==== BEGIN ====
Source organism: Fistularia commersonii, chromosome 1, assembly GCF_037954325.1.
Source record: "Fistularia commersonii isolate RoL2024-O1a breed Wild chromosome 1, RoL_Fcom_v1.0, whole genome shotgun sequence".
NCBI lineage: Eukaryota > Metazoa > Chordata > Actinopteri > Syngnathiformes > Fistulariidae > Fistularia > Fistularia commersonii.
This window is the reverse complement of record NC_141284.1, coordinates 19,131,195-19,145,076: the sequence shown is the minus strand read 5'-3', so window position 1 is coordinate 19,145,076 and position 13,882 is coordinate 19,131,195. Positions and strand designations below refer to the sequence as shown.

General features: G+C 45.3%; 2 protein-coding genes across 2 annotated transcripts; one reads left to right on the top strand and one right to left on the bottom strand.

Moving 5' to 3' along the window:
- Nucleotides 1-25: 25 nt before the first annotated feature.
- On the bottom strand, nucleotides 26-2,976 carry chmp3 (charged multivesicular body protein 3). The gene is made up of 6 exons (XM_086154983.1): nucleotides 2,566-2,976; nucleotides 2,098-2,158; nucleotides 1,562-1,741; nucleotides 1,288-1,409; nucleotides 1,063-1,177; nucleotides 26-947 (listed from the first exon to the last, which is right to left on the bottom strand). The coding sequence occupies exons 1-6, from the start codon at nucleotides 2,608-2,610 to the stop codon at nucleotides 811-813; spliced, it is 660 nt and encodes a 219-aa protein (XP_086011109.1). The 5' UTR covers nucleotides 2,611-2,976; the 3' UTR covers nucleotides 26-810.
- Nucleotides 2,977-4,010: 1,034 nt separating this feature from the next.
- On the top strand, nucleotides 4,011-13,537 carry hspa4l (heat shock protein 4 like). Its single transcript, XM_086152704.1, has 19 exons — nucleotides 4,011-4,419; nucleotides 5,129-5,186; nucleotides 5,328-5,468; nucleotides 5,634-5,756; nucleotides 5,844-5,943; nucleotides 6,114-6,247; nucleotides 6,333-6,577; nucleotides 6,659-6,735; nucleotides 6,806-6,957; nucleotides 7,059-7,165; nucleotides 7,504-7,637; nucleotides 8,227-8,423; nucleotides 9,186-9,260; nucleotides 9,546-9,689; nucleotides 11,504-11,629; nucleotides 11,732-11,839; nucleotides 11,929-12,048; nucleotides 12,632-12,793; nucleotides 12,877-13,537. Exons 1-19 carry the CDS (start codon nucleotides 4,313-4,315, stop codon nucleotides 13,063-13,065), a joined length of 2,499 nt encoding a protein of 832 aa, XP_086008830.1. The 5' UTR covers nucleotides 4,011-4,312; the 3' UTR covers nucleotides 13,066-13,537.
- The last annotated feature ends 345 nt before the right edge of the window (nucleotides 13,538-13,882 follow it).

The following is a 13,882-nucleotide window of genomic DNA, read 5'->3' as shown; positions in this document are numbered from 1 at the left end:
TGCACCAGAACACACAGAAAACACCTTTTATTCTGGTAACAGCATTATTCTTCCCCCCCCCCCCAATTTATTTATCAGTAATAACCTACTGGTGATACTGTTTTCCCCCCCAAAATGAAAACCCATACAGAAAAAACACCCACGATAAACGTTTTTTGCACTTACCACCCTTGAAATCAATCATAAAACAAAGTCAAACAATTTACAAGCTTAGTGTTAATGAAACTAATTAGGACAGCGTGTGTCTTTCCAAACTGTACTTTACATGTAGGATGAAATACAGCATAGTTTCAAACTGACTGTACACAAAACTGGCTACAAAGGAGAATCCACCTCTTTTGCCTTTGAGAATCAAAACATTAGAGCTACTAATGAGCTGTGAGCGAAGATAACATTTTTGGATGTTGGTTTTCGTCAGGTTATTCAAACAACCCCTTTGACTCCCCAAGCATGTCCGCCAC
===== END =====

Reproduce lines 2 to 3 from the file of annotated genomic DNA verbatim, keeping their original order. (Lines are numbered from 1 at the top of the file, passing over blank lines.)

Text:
Source record: "Fistularia commersonii isolate RoL2024-O1a breed Wild chromosome 1, RoL_Fcom_v1.0, whole genome shotgun sequence".
NCBI lineage: Eukaryota > Metazoa > Chordata > Actinopteri > Syngnathiformes > Fistulariidae > Fistularia > Fistularia commersonii.